Did you look? Of course you did. We are usually quick to make sure we don’t have mustard on our chin or spinach in our teeth. Heaven forbid it would be anything worse that others would point out!
But I’m not talking here about physical leaking…but emotionally so. You may not even be aware when you are doing it, but I assure you those around you are seeing it, feeling it, and they just want you to take care of it ASAP.
So just what do I mean by “leaking”? This happens when you are not in tune with what is REALLY going on for you emotionally at any given moment. You therefore proceed to speak and act in ways that are absolutley not your truth. In other words, there is some serious incongruence going on, even if you swear there isn’t. Many describe it as a cognitive dissonance, when we are going against ourselves in some way, by not having our insides match our outsides. So how do you know when you are waxing inauthentic? Read on…
Now, there isn’t enough room here to identify all the fabulous ways we can be emotionally dishonest, but I want to point out some of the most obvious ones so you can get a better grasp of when this is happening.
- You moan, sulk, or sigh heavily. Or, you move quickly, seeming rushed or angry.
- Your statements are vague, perhaps laden with a double meaning, or cryptic. The receiver has to “guess” what you are really getting at. This is manipulative in that you are putting the ressponsibility on the other person to pinpoint what is hurting you or what you need.
- You avert eye contact,. sigh, stomp around oh so subtly and give only curt responses. Subtle yet powerful cues to the other that there is something going that you are not articulating.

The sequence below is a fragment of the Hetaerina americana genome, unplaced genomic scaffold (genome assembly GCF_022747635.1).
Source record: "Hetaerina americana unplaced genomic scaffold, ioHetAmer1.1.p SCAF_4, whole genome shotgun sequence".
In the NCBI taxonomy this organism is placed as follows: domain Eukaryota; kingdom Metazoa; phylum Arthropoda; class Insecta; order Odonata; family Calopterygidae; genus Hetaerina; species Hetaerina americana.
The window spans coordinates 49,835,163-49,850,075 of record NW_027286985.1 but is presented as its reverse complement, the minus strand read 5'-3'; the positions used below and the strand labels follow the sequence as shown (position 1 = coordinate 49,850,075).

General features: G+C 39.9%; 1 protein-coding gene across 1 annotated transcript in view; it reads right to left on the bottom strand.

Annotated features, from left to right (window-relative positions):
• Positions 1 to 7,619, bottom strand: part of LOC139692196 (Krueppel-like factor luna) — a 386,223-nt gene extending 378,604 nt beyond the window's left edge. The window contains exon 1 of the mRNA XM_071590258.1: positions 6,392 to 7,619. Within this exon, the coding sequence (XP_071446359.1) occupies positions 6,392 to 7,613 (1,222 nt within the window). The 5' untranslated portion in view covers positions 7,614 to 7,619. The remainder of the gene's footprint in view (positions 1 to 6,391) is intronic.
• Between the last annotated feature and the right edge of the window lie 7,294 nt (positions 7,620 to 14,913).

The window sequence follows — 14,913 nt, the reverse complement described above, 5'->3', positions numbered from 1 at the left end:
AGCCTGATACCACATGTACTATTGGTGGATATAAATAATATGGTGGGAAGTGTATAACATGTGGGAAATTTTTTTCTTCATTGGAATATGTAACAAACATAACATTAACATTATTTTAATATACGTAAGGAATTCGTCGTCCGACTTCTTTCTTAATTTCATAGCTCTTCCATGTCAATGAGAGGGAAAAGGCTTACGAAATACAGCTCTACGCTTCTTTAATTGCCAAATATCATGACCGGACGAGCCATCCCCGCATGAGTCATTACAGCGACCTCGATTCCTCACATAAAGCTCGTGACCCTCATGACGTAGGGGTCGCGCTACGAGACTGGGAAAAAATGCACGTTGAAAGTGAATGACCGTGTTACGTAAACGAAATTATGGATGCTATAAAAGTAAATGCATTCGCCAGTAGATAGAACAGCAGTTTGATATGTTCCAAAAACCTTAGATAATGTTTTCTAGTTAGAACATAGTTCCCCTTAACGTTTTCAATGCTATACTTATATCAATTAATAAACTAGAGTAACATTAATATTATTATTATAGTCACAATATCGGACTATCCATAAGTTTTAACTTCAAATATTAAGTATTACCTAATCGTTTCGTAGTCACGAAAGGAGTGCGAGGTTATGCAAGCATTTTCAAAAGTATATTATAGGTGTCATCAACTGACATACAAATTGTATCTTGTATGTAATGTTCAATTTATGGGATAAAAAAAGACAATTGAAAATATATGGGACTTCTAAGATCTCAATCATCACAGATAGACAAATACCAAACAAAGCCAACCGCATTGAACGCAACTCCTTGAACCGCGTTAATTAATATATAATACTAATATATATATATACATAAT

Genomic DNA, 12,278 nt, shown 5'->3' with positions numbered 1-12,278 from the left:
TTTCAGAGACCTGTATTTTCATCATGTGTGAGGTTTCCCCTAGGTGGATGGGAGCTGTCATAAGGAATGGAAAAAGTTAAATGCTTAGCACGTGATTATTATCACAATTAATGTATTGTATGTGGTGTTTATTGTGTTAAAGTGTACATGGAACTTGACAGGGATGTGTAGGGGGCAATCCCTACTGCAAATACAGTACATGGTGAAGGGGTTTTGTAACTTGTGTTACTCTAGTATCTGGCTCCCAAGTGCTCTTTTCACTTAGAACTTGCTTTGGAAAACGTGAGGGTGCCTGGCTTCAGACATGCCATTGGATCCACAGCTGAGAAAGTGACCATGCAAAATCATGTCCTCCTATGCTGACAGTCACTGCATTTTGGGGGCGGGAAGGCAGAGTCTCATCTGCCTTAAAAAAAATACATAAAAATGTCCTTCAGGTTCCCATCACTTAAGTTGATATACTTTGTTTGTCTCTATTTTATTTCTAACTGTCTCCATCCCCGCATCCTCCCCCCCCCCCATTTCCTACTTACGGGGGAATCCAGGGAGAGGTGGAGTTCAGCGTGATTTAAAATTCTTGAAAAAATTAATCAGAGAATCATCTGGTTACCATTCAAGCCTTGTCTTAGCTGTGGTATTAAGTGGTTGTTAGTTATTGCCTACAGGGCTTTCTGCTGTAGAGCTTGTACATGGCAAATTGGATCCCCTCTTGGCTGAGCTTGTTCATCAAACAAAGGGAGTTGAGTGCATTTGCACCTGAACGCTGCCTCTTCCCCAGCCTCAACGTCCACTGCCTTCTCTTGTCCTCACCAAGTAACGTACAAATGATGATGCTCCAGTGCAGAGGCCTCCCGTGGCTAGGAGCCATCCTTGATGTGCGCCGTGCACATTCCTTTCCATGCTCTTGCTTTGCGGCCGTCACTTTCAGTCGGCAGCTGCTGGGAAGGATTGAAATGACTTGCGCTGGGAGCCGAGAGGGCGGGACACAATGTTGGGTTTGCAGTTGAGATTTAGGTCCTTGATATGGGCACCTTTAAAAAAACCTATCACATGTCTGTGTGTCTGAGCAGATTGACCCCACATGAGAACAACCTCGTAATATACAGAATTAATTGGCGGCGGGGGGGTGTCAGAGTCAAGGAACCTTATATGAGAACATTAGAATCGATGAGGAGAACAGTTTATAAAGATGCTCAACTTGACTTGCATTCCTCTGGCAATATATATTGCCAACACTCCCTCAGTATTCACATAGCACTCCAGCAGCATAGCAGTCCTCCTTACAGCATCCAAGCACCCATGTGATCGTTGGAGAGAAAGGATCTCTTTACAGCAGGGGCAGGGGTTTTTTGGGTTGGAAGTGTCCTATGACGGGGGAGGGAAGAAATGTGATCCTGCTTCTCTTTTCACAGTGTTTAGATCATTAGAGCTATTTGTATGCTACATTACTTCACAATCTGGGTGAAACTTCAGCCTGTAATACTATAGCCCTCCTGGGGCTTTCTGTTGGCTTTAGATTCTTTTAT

- Your responses to very benign questions or comments are on the sarcastic side or snarky. This is a very common way we leak out our hurt, anger and/or fear in an indirect and emotionally dishonest way, since we are afraid of being vulnerable.
- Instead of being direct about what’s truly bothering you and what you need from the other, you will displace onto some minor annoyance instead, since it’s deemed safer to do so and much less vulnerable. If deep down we fear bringing up the larger issue, we will stick with petty arguments. At least that way we get our frustration out while still protecting ourselves from risk.
SO we let it leak out, because that’s so much easier than actually taking responsibility for what’s going on with us. Taking ownership of what we think, feel, need, and choose is at the core of being healthy and self-confident. It is also a requirement if we want others to feel emotionally safe around us and trust us to be a grownup.
If you got really honest and saw yourself resorting to some of these behaviors, don’t worry. Just start becoming more aware in the moment (or right after) when you can tell you are not being direct. When you are ready, you will go back later to that person and try:
“I’m sorry, I shouldn’t have snapped at you. I’m just really struggling today. (or) I’m hurt about what you said two days ago but didn’t know how to tell you that.”
“Yeah, I’m being five I know. I’m just so pissed at myself for ____________________. I guess my shame was kicking up and I lashed out instead of asking for support.”
“Sorry. What I should have said is here is my boundary….I really need to count on you to be on time, because it’s making it hard for me to trust you to be.”
The way back to emotional honesty is a slow, imperfect and messy process but so worth it. You will not only enjoy greater trust and connection in your relationships, but also greater self-confidence and peace because your insides will match your outsides, and you will be standing in your truth. Emotional truth, just as any other type of truth, really will set you free.